The Algona Upper Des Moines from Algona, Iowa on April 20, 1961 · Page 1
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The Algona Upper Des Moines from Algona, Iowa · Page 1

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Algona, Iowa
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Thursday, April 20, 1961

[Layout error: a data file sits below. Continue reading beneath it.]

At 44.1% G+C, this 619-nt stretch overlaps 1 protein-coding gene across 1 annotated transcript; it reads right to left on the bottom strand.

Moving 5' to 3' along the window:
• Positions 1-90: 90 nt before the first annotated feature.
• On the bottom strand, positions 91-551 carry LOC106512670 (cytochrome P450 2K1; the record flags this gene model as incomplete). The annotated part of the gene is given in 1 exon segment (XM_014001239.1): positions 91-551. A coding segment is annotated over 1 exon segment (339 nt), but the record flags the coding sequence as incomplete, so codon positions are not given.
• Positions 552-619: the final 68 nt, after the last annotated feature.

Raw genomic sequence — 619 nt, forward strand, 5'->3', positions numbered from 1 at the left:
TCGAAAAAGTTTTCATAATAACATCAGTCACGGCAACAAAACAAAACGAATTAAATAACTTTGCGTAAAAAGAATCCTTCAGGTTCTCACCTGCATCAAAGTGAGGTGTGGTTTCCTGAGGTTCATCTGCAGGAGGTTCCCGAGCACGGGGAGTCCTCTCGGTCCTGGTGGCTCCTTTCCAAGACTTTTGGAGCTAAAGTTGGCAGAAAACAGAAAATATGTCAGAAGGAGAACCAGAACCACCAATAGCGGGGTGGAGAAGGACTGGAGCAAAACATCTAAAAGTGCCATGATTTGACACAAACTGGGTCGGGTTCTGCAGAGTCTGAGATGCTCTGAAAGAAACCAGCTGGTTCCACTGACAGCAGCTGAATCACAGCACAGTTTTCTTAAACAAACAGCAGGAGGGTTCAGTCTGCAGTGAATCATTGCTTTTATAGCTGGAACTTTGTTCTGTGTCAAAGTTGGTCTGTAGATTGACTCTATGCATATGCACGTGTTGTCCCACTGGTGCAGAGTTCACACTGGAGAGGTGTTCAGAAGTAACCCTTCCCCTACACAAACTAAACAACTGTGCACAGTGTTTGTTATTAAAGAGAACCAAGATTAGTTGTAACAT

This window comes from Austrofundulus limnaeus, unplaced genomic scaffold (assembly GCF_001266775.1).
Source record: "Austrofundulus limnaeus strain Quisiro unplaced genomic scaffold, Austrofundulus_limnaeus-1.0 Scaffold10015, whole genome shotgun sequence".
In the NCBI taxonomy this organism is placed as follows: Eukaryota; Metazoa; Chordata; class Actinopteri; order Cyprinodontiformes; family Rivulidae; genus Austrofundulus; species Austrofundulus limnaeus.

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id Additon Dept. of History end Des Moinoe 19, IOTTG fHobarton Co-Op Elevator, ^d one mile west 6f " J*!!"? 1 i 90 ' 000 ««««»"•»•( gram, including a new- 73,000 ^Ushel elevator. i> Raymond Reid, manager of the •rtroy said contracts have sighed at a bbard of directors meeting. The D. & W. Con* mruction. .Company • of Sioux Bidder S< °" WM the "iecessftil °JS ?^ v . fl tor is expected to be npleted July 1 and will be a vorkmg elevator with a large portion reserved,for grain stor- II Will be almost 100 feet _ i and larger {han any of the ^ company's existing elevators. An : alj *^ fel< , has bec>n t0rn d °wn and the .oldest elevator will be . demolished when the new one la completed. , t, , Th l! ™u elevator will have two elevating legs with a combined capacity to handle 7,000 bushels an hour. Mrj,PeiOf FenfonDies; «f A BUSHED 1863 ALGONA, IOWA THURSDAY, APRIL 20, 1951 2 SECTIONS - 16 PAGES VOL. 98 - NO. 16 p In Farm Isador Mayer Passes; Rites Isadol< , » .sttij of Kossuth county for he iwrt- 82 yeiars, will bTh'eS this .morning (Thursday) at 9)30 a.m., jn St. Benedict „ Catholic ?fc fib ./.with tr. Francis" Cdnway o|ficiatlne- Burial will be-at the St. Benedict Cemetery. Hamilton Funerql.llQ.me is in charge of ar- ...,. - i—. Peril, . at l p.m: Tuesday at St Ann, hospital where she had been a pajimt for the pas* two weeks. She had been;in failing health for the past year and had surgery last June. : . f Funeral services for Mrs'Pert! will be Meld tomorrow (Friday) at 2 pan. in St. 'Johnls .Lutheran church at Fenlton, with Rev. W H. Friedrich officiating. Buriad will ;be 'in the church cemetery, uhomas Funeral Home is in charge of arrangements. Ella Louise Dau; daughter of Mr and Mrs Fred. Dau,,was born Nov,i5, 1895 on a farm four miles isouth of Fenton. She was miarried Nov.'5f 1913 tb'Aclolph.Perll and 'they farmed south of Fentoni until 17 years ago when they moved ito Fairmont They later moved to Ringsted', then to Fentbn nine years ago. She was active in the church aid society and Dorcas sewing circle., is survived -by 'her -hus , Marie (Mr ar, Penn,, aiv --••SB?* ^*.»*.»< *«irAAAjr- Thees£ieJjc ' HatfmTOna.vTW-Jstt;). :three..-^ Martin, Arlington, Va., Walter Fentoni and'George, Armstrong 14 Iranaonlldreri; and a sislter Mrs. John RtiHhke, Whittemore. -.Funeral services for Alfred'Karl Wittkopf, 54, will he hJeld at.2 p.m. this afternoon (Thursday) in Trinity Lutheran church. Rev. G. J. C.. Gerike will officiate and' burial will be in Etotlawn Memorial Gardens. McCulough's Funerall Chapel is in charge of arrangements. Mr. Wittkopf died suddenly Sunday at Britt where he had moved from Algona only the day before. He began a new job as parts manager for an implement store five weeks ago. Shortly afterward he suffered a heart attack and was hospitalized alt Sit 'Ann here, but was (thought to be re covering when the fatal attack came. He-also had a previous at itack.last fall. He was born June 28, 1908 a Lotts Creek to Albert and Ida Zumach Wittkopf. He spent most of his life at Lotts Creek and Algona where he was empUtoyed by various implement companys aw Post Transfer. On July 2, 1960 he was married to Letha Webb a Algona. He wias a member of Trinity Lutheran church, ithe Loyal Order of Moose and was an enthusiastic bowler. Surviving are his wife; his mo. ther, Mrs. Ida Wittkopf, Algona two brothers, Ed.win C. and G. A Wittkopf, both of Algona; a sister, Mrs Fred (Alma) Kosfieck Marshalltown; 'and ithree stepchildren, Mrs. Russ (Darlene) Shipleri and Jerry and Duane Webb, all of Algona. His farther preceeded him in death in. J 951. Pallberers ait the funeral were Martin Ohm, Herbert, Alvin, AT- thur and Marcus Zumach. We Regret In l»fl w««fc't Upptf Moine», in !)>« 2-soUjrnn i, on "Jnconw if F**m«r Participate* in Program", with »e« fe;»nce to (he n»w le«d grain W9pr«in. wo Wftl that a frieng ftfw» was givw un» bwn 62.6 bu»h?lf, tit* i«mt M in No. 7, Any tumor using the formula as jointed undw bare PaHbearerS will be Donald' lahl |ey,apd William.'Hanig, Alz,-" B^ker, RobeH Bischen arid RobentMayer. . . -. . . Mr Mayer', who had'been in a wheel chair for the post: eight years,, died -Tuesday morning at St. Ann .hospital, where he had been; a patient for the past month; Mi* Mayer was born Dee. 5, 1869 Q t Beaver Dam, Wise, and his parents were Joseph and Theresa Mayen-He c'ahie to this area with his parents .when he .was. nine years of age. H* farmed for many yedrS' and' his wife, the fprmer Frances Aman, died, almost Iwo years ogo. . • t . .'• • He is survived by a 'son,'; William, Algona;' ithree daughters, Ella (Mrs Leo Hanig), andiGen- evieve (Mrs Louis G&etz),' both of W6sley, and Alvina; 'Paris,France;;a SiS"ter,: Mrs -Frances Hammer, 'Alexandria,'* -Minn. Local Church To Dedicate Center Sunday LuVerne School Supt. Resigns For New Post ' • Supt. B, E. Martjn, head- of the LuVerne Community School since 1953, has resigned his position at LuVerne to become sup-- crinlendent Of-the Newell-Pr6vi-' dence Community school system next fall. ( • This is a district newly organ- zed which' has just- completed a hew,$250,000 addition. It has an enrolment of almost 500 and 26 teachers. 'During. Mr*Martin's years at LuVerne he has been active in community and church affairs, as jwell as area educational organization, activities. |D.W6rilux Dies; Funeral 11 • t Dedication services 1 w w ™ newly-completed Congregationall churoh; Center here will be held Sunday at 3 p.m." in the sanctuary of ithe church, followed by a receptionan Fellowship Hall. The public is invited! to attend and to .tour the $100,000 educational addition ito the church.' , • •-! 'Dick Norton is chairman of the dedication ceremonies! Guest speaker, will be Rev. Elmer Brink* meyer, pastor of the Congrega- ;ional 'church ait Webster City. The senior choir, directed by Ted Herbst, will sing.. Special. observances iwill also be held aft the morning worship, service at which :h;e -church's pastor, Rev. James 3oyd will speak. Mr and Mrs Ted Carson will be hosts at Ithe reception and Mrs V. V. Naudain wild pour. , Al Buchanan is chairman of he building committee and Ted 3hrifichilles, chairman of the 'und-raising drive. Other commit- ee 'members' are Harold Cowan, im Merryman, WUlard .Zeigler, ^ug^he Hutchins, Mrs. Roscoe Hawdsley, Mrs. Lowell Smith, Dr. M. G. Bourne, Ted Herbal and Clayton Bronson. „ , . . The Center 'has been in use since Palm Sunday. It includes the Fellowship Hall and kitchen on the upper level, while, the low- ''' •Fline'rttT services l fdr'D'o' Monlux, 84, well-known Allgona real estate, man, -willlje held'\tomor- •row (Friday)-at 10 a.m.'in the Congregational church, with Rev James Boyd- officiating. Burial wilt' .be at, Riv'erview cemetery pnd McCullough's Funeral Chapel is in charge of .arrangements. r^Uhe.arers bad: not been;contacl- ed by presstime. . . Mr.Monlux died Tuesday morn- jng at Sit; Ann hospitall fottlowing anlUness of several months. «,S, e , lo? David Monlux ' Bon of .ift'illiam and PresiMa Forney Mon- luXi-was. born in Clinton county, Ia.; : M^y 16, 1876, He came to Algona ,as a railway mail, clerk in 19Q5' and held that positddn fqn -SStyear&r: before .''retfrinig. Sihoa •thaTit'im'e; he hM been in the read estfflje business. He was married to Elvlrij. Seastreaih here Sept.'7, 1911"; Mr Monlux was very active, in Masonic orders and served as Grand High Priest of the Royal Arch of Masons of Iowa for two yeaite. There .will be Masonic services for him prior to the funeral! Survivors , iholiide' his wife, three sons, all doctors, William, Ames, RObent, Saratoga, Cal., 'and Andrew, Stillwater, Okla., Sometimes—It's Nice To Be A Soldier! Corn Acreage It might appear, judging .from the,..photo above, Jhal three girls were_plannmg a full scale aitltack on the local National Guard'Arm- ory. However, such was not the 1 -.case last Thursday night —Photographer Nels Isaacson was juslt, shooting a few publicity shots of candidates for the title of Algona Nationall Guard Queen u- u oQ ueen will be crowned]Tuesday, night, April 25, at Algona high school during the "National Guard, Revue", a top-notch stage show. The lucky muss, to beHohpsen from a field of 14 area girls, •wiU 'then become* ell^teMtay^wdte, In .the National - Contest at n -May, Xvltyff^B^teaaf'-winne'r to t Las Vegas and, a.sqreqn test. ' • '• . ' • In.this photo, S/Sfit. Gerald Streit, at the left, is showing a 45 caliber pistol to Helen'Harms, while Gail Elsbecker, center, prepares to take ; aim with a .45 caliber sub-machine gun. Meanwhile, ait the right, S/Sgt. Jeralid Davis, explains-the workings of- an M-l rifle ito Marianne Schade. , i , ' , • , Miss Elsbecker is beingjsponsbr.ed in,the cpnteist by the Algona Upper Des Moines, Miss Harms is'sporispred by'iBU&.higljt. s'ch'ool and. Miss bchade is being. sponsorett/.W^Beeche'r Xwi^iApipildance." fUDM'Eirgfaving) •:-.••--•- ,.....,, ^--< •- •-- ' ' ^ r and ; a brother, W. C, Monlux, Elkader. Seven grandchildren also survive. He was preceded in death by his parents, three brothers and five sisters. GuyGiddings, Burf, Passes; Funeral Today tne upper jevei, wmie.uie ii>w- -* level has a pastor's; study, office-workroom, library-conference room and several classrooms and assembly rooms that maybe partltjpned- Room has been allowed for a sanctuary on the site of the present church in possible fuiture expansion. Henry Eich Of Bancroft Dies; Rites Friday Bancroft — Funeral services for local Home Show Called Success Attendance was good at the Algona Home Show, held in the National Guard Armory, at the fairgrounds, Friday, Saturday and S^day. Major attractions, besides the fine displays set up by exhibitors, included Miss lowai Mrs Jdhn Waldron, Jr., Algona, was th,e lucky winner of- a $277 ot'Fi, given away just before the S,ho.w closed Sunday. "Other win- nerfe of prizes given by sponsors during the three days included Mrs Jfoe Lowe, Mrs Larry Steinman, Don Potter, Mrs Bill Lampright, Qeorge Wildin, M. J. Streit, Mrs Fred Lupkes and Mrs Bob Ellefson, Algona; Mary Cape'sius, Bode; Henry Eich, 78, bachelor retired farmer and 1 longtime resident of this area, will be held Friday at 9:30 a.m. in St. John's Catholic church with Msgr. J. H. Schultes officiating. Burial will follow at the church cemetery. Fuchs Funeral Home is' in charge of arrangements. Pallbearers will! be Tom Cogley, Herman Peterson, Charles Quinn, Waller Qoche; Albert Deitering and Wilbur Fox. Mr. Eidh died Monday at 6 p.m. at Holy Family hospital, Esther- Ville, following a four month illness. He had never been married, and lived alone until illness forced his hospitalization. ' He is "survived by ithree bro- Ithers, Joseph, Bancroft, John, Truman, Minn., and Frank, Buffalo Center; and • two sisters; Mrs. Arthur Long, Bancroft, and Sister Mary Aquin. AHS Debaters End Near Top In State Meet Algona high Dick Palmer school debaters, coach, finished a Robert Vaske'and" John ... n, Bancroft; Mrs Lena Ostwald, Whittemore (2); Kenneth Mart.yj LuVerne. Mrs Philip Fisher, West Bend; y.rs. Wendell Ringsdorf, Mrs Johnny Harms and Mr§ jr. D. Gr«i- B,urt;'JUditlj Peterson, Garner; Mies Alvin Wayne Dillon, Fort Irving , on; Mrs, Wsyne Lynch, Fenton; in<J Bfrs.j:, Q. Povms, St. Bene- successful season Saturday at the state "tournament 'at' Iowa City with an overall score of eight wins and two losses. The teams, Jack Vipond and Bill Sigsbee, affirmatives, and Bill Bourne and Gene Wittkopf, negatives, finished the regular rounds with a score of 7 wins, 1 loss, and were defeated by one point by University high school in the quarter-finals. Manson beat University for the class B championship. Coach Palmer said that the this yearns overall season score of 40 victories and 14 defeats, with the affirmative championship at the Iowa State University Invitational at Ames, is one of the best in the school's history. Burl — Guy Olifton Giddings 80, lifelong resident of Kbssuth county, died at 1:30 p.m. Monday ait St. Ann hospital, Algona, where he had been taken earlier the same day. He had been in failing health for .the past several months. ' Funeral services for Mr Giddings will be held today (Thursday) at 3 p.m. in the Legion hall at Burt, with Rev, George Waiters officiating. Burial will folllow at 'the Burt Township cemetery. Garry Funeral Home, Bancroft, is in charge of arrangements and six grandsons will serve as pallbearers, Bdrn June 24, 1880 in Weslev township, Guy C. Giddmgs was a son of William Pearson and ?""» . War d Giddings. He ,e- ceived his primary education in county rural schools and attended Wesley high school He was mar- ai IQM Li ? j f, Ellen Ward Ma y 24, 1904 and they moved to Burt shortly after their wedding. Mr. Giddings was a rural mail carrier there for 'about 35 years retiring in 1945. Several years ago he was presented with a citation from the U.S. Government for carrying on over /the normal retirement age during World War II. He was a charter member oj the National Rural Letter Carriers Association. He is survived by his wife, who at presstime was in critical condition at St. Ann hospital; four sons, Guy, Jr., LuVerne, Rodney, Spirit Lake, William T., Burt, and Gordon, Ben ton City, Wash.; six daughters, Mrs Guy Carlson, Wesley, Mrs Arel Ownby, Lubbock, Tex., Mrs John Van Hove, Bufflo Center, Mrs Carroll Grady, Chicago, Mrs Albert Fosnaugh, Algona, and Mrs John Lenertz, West Bend! One daughter, Mrs Lizzie Pannkuk, preceded him in death. He is also survived by many grandchildren und great- grandchildren. Appointed Judge Gov. Norman Erbe appointed Richard W. Cooper, Storm Lake attorney, to serve as a new judge in this' judicial district this week. The present legislature established the new post in this district. Other judges now serving are G. W. Stillman, Algona, Joseph Hand, Emmetsburg, and Fred Hudson, Pocahontas. Judge Cooper is expected to begin his new duties within a few weeks. Halt-Hour Defense Alert Slated Here Next Week The nation's civilian defense leaders, from President Kennedy down, will make another attempt to snap the country's citizens out of their lethargy toward civil defense with an extensive exercise, which will definitely effc-ct Algona residents, from April 26 through April 30. Operation Alert - 1961 was announced recently, but details on the plan weren't 'announced until Tuesday of this week, according to John Wood, Algona, county director of civilian de- tense. Most important aspect of , the five-day operation, as far''as area residents are concerned, will be a simulated attack by enemy els or missiles sometime Friday or Saturday, April 28-29. At an unannounced time on one of those days, the city's siren used normally for signalling certain hours, weekdays, and ires) will signal the approach of supposed enemy weapons. At that time — EVERYONE LIV ING WITHIN'ALGONA'S CITY LIMITS WILL BE REQUIRED TO REMAIN INDOORS FOR AT LEAST A HALF-HOUR. And the imprisonment will be enforced by officials- representing the county C-D board. Members of the board, besides Wood, include Mclvjn. Bay, chief deputy director,, -Leo Immcrfall, Al Boekelman, Ira Kohl, Jim Palmer, Dr. Joseph Rooney, Rich ' Groen, Ernie Hutchison, Rev. James Boyd, Helen Huber, David Smith, Russ Buchanan, Gordon Hall, Cliff Lewellyn. E. C. McMahon, Si Roth, Herb Hedlund, Curtis Haahr, Mrs John Wood, Kun Peirce, Al Quintard, Rev. N. M. Coughcnour, Oscar Metcalf and Don Smith, Jr. All members of the board will be on duty at county headquarters in the Algona city hall during the alorl here. 40th Anniversary Peter Schilfz, Bancroft, Is Cancer Victim Peter M. Schiltz, 81, Bancroft, died at 12:45 p.m. Sunday alt Holy Family hospital in Esthervill'e where he had been a patient for three months. Death was attributed to cancer. He was born Feb. 11, 1880 at Cottonville, Iowa. Mr. Schiltz's first wife, Elizabeth Gochc, died in 1907. He married Elizabeth Kramer a few years later and she preceded him lin death in 1918. Survivors include one son, Raymond of Mankato, Minn., and two daughters, Mrs. Henry Dumsdorf and Mrs. Irwin Heldorfer, bath of Bancroft. Funeral services will be held Thursday morning (today) at St. John's Catholic church in Bancroft at 1:30 with the Msgr. Joseph Schultes officiating. Burial will be in the church cemetery. The Garry Funeral home at Bancroft is in charge of arrangements. Kosary was recited at 8:45 p.m. Tuesday and (i p.m. Wednesday at itho funeral home. Mr and Mrs Ralph K. Johnson of Ledyard will be honored at Open House on their 40th wedding anniversary, Sunday, April 23, from 2 to 5 p.m. at the E. & R. Church in Ledyard. No special invitations are being mailed. The couple has three daughters: Mrs Herbert Beenken (Marvella) of Buffailo Center, Mrs Arthur Wirtjes (Doretta) Of Lakota, and Mrs Roger Goetz (Carolyn) of Elmore, Minn. Man Injured As Car Kills Cow One man, Edward Fisher, Fort Dodge, was injured as three mishaps occurred on county roads and in the city of Algona during the weekend. Fisher, a passenger in an auto driven by Jerome Kliegl, 23 Whitlemore, which struck and killed a L-OW at. 10:15 p.m. three miles west of Algona on McGregor street road Saturday. Fiahei wu.s treated for his minor injuries at St. Ann hospital. Damage to the Kliegl auto was estimated at $500. Two mishaps were reported in Alguna Monday. At 4:45 p.m. an auto driven by Carol Sherman, 20, Algona, struck a ear driven by Jann's Duffy, 25, Des Moines, from the rear at the intersection of State and Moore streets. Total damage was estimated at $57. At 7 a.m., a car driven bf David Reiman, Ortley, S. D., skidded on ice on North Jones street and crashed into a telephone pole. Reiman was charged with failing to have his vehicle under control and fined $5 and costs in Mayor Shierk's court. Damage was es- 'timated at $200 to the car. ' Retired Locally About 70 percent of Kossuth county farms will" sign up in the new 1961 feed grain program, it was established by Curtis £. Haahr, county ASC manager yesterday jnornirig. '? » i' ''' s Ho bd'se'd the osUniate. on the results of the first two days of signup, Monday and Tuesday. Another large signup- j'was indicated yesterday...; .' ' Monday the farmers of Cresco, Hurt. Irvington and Fcnton townships were called in. Tuesday the signup was for Buffalo, Eagle, Garficlcl and German townships. Wednesday farmers from 3nint, Greenwood, Harrison nnd Hebron were signing up at the ASC office here. , Run Out Of Forms From the signup of the first .wo days, 62 percent of the acreage in the townships was signed into the new program. There are still farmers not yet heard from and the expected additional acreage should push totals to at least 70 percent, Mr Haahr estimated. But the signup hit a snag Wednesday. The local office was running out of signup forms, and a truck carrying additional printed forms for distribution i from the state . office was missing in transit somewhere in the Chicago area. Thus after Wednesday, untif new forms are received, no morft townships can be signed ' up. However, postcard notices will be sent ^wo 'days ahead of the. signup to farmers in townships being callecj in, Haahr' said. _., There-ace, 3,402 .farmers in Kps-. suth county. -••-•< •,••,-..•,." An estimated 26 percent of the corn acreage in Kossuth county will be retired this year, if the\ average continues for the re- ' mainder of the townships. About June 1 is expected to be the signup deadline, .which has not yet been . officially announced. There are also some appeals to be acted, upon from the base acreages compiled earlier. The 1961 feed grain program will provide payments to corn and grain sorghum producers who divert a portion of their acreage .formerly planted to these crops to an approved conservation use. One Retires 182 Acres On Monday and Tuesday, about 12,000 acres in eight townships were placed under the new program. One farmer alone retired 182 acres or 40 percent of his corn base. The percentage of diversion per farm averaged 31 percent of the corn base on the first day. Monday. The average Kossuth county rate is $35 per acre for reducing acreage a minimum of 20 per cent below the base of 1959-60 average. Individual farm rates may bu higher or lower, depending on the farm's productivity in relation to the county average. A higher rate will apply for reducing corn and grain sorghum acreage from 20 to 40 per^ cent below the base. Corn and grain sorghum producers must cooperate in 1961 feed grain program in order to be eligible for price support on the normal production of this year's corn and grain sorghum acreage, as well as for support on any of their other 1961 feed crops — barley, oats and rye. Acreage diverted under the food grain program must be put to an approved conservation use, and it must represent an additional amount over the farm's average acreage devoted to a conservation use in 1959 and 1900. Where applications are made in advance and program funds are still available, farmers may receive ACP cost-share assistance for establishing a conservation - use practice on the land. If producers cannot attend a signup on their particular date, another opportunity will be later given. Producers should contact their landowners, as only the farm operator is being notified of the day to sign their applications. It is only necessary, however, for either one of them to file their application. Take Class Trip The confirmation class of the Methodist church here spent Saturday visiting Friendship Haven, home of the aged at Fort Dodge. Transportation was furnished by Mrs John Schutter, Mrs Fr#nk M^ulton and Rev. ' Coijghenpur.